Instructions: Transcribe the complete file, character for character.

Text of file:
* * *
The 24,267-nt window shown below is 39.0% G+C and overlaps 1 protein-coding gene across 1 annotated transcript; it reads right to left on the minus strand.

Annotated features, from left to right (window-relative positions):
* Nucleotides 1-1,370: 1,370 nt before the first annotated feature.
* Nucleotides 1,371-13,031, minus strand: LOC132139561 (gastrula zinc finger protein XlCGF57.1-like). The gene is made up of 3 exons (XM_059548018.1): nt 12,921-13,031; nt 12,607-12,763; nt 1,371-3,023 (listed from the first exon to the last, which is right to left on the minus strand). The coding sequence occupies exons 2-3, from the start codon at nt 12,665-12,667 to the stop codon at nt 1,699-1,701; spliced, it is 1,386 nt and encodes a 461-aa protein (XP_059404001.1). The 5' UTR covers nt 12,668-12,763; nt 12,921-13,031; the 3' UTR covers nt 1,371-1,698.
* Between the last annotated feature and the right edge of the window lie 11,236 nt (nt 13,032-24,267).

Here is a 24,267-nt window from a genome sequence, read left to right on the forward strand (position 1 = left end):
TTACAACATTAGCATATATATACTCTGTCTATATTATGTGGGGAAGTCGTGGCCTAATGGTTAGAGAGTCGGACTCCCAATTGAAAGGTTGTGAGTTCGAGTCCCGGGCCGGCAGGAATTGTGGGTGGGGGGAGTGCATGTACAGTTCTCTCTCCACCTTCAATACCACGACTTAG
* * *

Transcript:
The 24,267-nt window shown below is 39.0% G+C and overlaps 1 protein-coding gene across 1 annotated transcript; it reads right to left on the minus strand.

Annotated features, from left to right (window-relative positions):
* Nucleotides 1-1,370: 1,370 nt before the first annotated feature.
* Nucleotides 1,371-13,031, minus strand: LOC132139561 (gastrula zinc finger protein XlCGF57.1-like). The gene is made up of 3 exons (XM_059548018.1): nt 12,921-13,031; nt 12,607-12,763; nt 1,371-3,023 (listed from the first exon to the last, which is right to left on the minus strand). The coding sequence occupies exons 2-3, from the start codon at nt 12,665-12,667 to the stop codon at nt 1,699-1,701; spliced, it is 1,386 nt and encodes a 461-aa protein (XP_059404001.1). The 5' UTR covers nt 12,668-12,763; nt 12,921-13,031; the 3' UTR covers nt 1,371-1,698.
* Between the last annotated feature and the right edge of the window lie 11,236 nt (nt 13,032-24,267).

Here is a 24,267-nt window from a genome sequence, read left to right on the forward strand (position 1 = left end):
TTACAACATTAGCATATATATACTCTGTCTATATTATGTGGGGAAGTCGTGGCCTAATGGTTAGAGAGTCGGACTCCCAATTGAAAGGTTGTGAGTTCGAGTCCCGGGCCGGCAGGAATTGTGGGTGGGGGGAGTGCATGTACAGTTCTCTCTCCACCTTCAATACCACGACTTAG